BENEFITS OF INTENSIVE MODE TEACHING TO IMPROVE STUDENT PERFORMANCE
, S. Anoopkumar-Dukie1
, G. Grant1
, A. Davey1
, S. Nirthanan1
, D. Arora1
, D. Hope1
, N. Bernatis1
, A. McFarland1
, S. Hall1
, A. Haywood1
, C. Holani1
, R. Chess-Williams2
, C. McDermott2
1Griffith University (AUSTRALIA)
2Bond University (AUSTRALIA)
Intensive or block mode teaching is where course materials are delivered over a shorter period of time compared to standard courses, by means of compressed teaching formats. Cost and time saved with the intensive mode teaching are encouraging more universities to offer this type of learning. However, the high level of student satisfaction is the major factor driving the implementation of this teaching mode within tertiary education institutions. Yet, while student satisfaction is an important indicator of the benefit of this teaching mode, there is a scarcity of information regarding the educational benefit on student performance compared with traditional modes of delivery.
This study aimed to investigate and compare student overall performance between traditional and intensive mode in an introductory pharmacology course for second year pharmacy students at Griffith University, Gold Coast, Australia.
The introductory pharmacology course (2018PHM) is offered to second year pharmacy students in either traditional or intensive modes. The traditional mode is delivered in semester one over a period of 13 weeks, using 3 hours of lectures per week. The intensive mode is delivered during the summer semester over a period of 3 weeks, using 13 hours of lectures per week. Both modes are supported by an equivalent number of tutorials, workshops and laboratories. A retrospective qualitative and quantitative study was conducted to compare the educational benefit of both modes on student learning. Student satisfaction was obtained from the student evaluation of course (SEC) reports which detailed their preference and attitude towards the intensive course mode. Student performance was also compared as measured by overall course grade over a period of three years (2010 – 2012). Student demographic variables (age, sex and grade average point or GPA) were examined to determine if the groups were comparable on potential confounding factors. Ethical approval was granted by the Griffith University Human Ethics Committee (PHM/05/10/HREC).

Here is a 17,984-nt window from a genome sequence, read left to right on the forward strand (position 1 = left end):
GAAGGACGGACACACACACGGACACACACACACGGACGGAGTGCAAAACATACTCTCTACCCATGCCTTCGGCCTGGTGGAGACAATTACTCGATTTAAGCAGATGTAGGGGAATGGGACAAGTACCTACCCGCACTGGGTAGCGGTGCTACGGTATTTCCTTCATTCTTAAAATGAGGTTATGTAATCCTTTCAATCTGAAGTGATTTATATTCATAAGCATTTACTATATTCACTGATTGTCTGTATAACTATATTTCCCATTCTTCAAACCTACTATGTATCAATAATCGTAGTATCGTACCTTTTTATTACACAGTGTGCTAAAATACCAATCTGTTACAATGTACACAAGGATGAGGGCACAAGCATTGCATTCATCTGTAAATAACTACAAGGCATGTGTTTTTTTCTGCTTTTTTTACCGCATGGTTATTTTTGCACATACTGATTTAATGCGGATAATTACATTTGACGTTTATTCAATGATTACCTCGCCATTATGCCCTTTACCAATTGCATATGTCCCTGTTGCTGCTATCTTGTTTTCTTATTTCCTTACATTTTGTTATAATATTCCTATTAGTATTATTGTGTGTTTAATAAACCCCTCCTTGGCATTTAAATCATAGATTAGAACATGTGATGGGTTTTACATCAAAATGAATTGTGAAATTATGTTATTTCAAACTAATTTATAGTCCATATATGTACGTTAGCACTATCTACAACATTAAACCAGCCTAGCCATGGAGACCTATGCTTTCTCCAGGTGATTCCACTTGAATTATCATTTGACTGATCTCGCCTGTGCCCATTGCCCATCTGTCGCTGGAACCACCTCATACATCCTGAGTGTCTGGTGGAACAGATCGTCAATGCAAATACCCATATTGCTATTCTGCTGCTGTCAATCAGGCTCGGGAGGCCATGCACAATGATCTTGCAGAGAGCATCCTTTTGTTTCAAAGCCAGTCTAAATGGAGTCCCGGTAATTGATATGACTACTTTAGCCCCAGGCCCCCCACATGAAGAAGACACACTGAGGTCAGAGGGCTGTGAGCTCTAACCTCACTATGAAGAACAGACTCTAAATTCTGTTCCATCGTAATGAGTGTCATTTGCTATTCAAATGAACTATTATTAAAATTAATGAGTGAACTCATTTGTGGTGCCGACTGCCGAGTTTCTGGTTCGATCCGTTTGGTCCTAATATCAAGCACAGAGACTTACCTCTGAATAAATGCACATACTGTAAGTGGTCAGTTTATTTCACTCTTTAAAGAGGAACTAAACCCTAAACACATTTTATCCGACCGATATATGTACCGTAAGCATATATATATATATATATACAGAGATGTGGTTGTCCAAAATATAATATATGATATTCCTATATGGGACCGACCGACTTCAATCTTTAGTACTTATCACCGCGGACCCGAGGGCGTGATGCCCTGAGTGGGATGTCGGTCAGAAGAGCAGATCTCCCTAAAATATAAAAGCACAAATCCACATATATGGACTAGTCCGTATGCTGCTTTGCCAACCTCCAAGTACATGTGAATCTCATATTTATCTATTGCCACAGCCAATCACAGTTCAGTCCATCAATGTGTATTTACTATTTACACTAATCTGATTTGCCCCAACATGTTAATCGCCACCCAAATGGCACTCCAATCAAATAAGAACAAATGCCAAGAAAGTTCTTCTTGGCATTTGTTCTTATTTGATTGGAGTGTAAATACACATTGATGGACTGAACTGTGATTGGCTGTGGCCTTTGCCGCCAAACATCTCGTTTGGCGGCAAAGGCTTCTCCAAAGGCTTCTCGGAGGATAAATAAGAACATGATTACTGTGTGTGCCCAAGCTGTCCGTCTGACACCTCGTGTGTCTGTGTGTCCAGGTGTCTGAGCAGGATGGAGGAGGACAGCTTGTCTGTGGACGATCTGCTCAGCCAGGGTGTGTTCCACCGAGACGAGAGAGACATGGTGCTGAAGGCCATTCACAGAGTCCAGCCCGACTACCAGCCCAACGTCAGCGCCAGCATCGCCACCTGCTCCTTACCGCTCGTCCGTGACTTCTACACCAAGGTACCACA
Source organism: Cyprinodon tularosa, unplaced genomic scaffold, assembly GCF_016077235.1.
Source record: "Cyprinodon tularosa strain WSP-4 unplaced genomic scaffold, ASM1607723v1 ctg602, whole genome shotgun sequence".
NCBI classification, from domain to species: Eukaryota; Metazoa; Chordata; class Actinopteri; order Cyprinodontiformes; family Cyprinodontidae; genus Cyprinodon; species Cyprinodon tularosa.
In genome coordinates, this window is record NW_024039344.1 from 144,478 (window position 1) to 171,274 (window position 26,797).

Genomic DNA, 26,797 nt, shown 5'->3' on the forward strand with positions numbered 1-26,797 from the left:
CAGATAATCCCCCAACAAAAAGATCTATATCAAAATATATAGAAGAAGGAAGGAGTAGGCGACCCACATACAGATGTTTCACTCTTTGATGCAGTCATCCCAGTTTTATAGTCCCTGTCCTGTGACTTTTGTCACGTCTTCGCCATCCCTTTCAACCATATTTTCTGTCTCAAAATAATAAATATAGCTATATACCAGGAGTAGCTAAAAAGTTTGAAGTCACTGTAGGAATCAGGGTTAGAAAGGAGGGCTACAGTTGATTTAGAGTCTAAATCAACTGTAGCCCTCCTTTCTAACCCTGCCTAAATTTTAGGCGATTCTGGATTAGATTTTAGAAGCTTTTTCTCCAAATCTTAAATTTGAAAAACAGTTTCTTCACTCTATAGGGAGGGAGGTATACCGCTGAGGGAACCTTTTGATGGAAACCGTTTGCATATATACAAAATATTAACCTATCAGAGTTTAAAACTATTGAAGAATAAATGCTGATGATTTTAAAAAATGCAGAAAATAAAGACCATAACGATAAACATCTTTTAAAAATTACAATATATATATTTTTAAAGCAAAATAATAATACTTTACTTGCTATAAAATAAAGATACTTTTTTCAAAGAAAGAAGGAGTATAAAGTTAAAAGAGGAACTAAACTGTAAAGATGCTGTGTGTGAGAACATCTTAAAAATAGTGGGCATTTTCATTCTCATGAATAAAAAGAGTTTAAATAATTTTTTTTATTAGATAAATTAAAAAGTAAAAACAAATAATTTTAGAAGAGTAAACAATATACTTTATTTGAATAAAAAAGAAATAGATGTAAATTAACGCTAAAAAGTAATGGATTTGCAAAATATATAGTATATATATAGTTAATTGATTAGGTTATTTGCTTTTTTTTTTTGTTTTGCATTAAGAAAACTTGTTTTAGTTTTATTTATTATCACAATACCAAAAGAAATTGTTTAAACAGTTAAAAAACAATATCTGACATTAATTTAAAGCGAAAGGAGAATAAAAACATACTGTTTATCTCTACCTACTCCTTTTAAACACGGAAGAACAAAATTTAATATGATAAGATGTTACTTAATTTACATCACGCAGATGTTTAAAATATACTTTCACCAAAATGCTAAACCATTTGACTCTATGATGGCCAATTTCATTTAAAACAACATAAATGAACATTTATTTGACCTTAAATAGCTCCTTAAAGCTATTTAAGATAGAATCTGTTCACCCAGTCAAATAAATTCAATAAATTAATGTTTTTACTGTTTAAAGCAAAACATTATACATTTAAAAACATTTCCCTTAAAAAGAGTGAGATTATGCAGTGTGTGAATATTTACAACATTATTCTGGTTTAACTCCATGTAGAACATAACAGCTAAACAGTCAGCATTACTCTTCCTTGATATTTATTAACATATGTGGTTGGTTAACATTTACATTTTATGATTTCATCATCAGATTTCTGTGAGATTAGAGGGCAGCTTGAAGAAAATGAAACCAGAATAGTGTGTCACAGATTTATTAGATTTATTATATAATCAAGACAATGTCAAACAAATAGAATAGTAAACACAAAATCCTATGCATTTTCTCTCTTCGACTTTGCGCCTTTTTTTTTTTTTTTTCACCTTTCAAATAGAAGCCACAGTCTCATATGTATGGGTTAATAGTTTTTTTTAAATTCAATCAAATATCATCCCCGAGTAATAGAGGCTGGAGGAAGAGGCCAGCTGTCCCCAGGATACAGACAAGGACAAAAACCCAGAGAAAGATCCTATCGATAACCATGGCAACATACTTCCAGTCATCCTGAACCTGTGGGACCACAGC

The majority of students from the intensive teaching course indicated positive responses (> 4 on a 5 point likert scale) in the SEC reports. There was no significant difference between the age of students or the number of males and females in both teaching modes during the three years (p > 0.05). Students who enrolled in the intensive mode had a significantly lower mean GPA compared to their peers from the traditional course for all three study years (traditional vs intensive mean ± SD: 2010 - 5.05 ± 0.85 vs 4.05 ± 0.50; 2011 - 4.90 ± 0.93 vs 4.17 ± 0.50; 2012 - 4.89 ± 0.98 vs 4.25 ± 1.0; p < 0.05 for all years). While there were statistically significant differences in students’ GPAs, there was no significant difference in overall student performance between traditional vs intensive modes (mean ± SD: 2010 - 62.0 ± 12.6 vs 55.1 ± 26.6; 2011 – 68.7 ± 13.2 vs 71.6 ± 11.3; 2012 – 70.3 ± 13.5 vs 71.3 ± 25.9; p > 0.05 for all years).
Consistent with previous work, the results of this study confirm that intensive modes of delivery increase student preference towards the course. In addition, this study showed that students undertaking intensive mode classes had a significantly lower GPA than students in the traditional mode but performed as well as students in the traditional mode. This suggests that intensive mode teaching has the potential to improve student performance.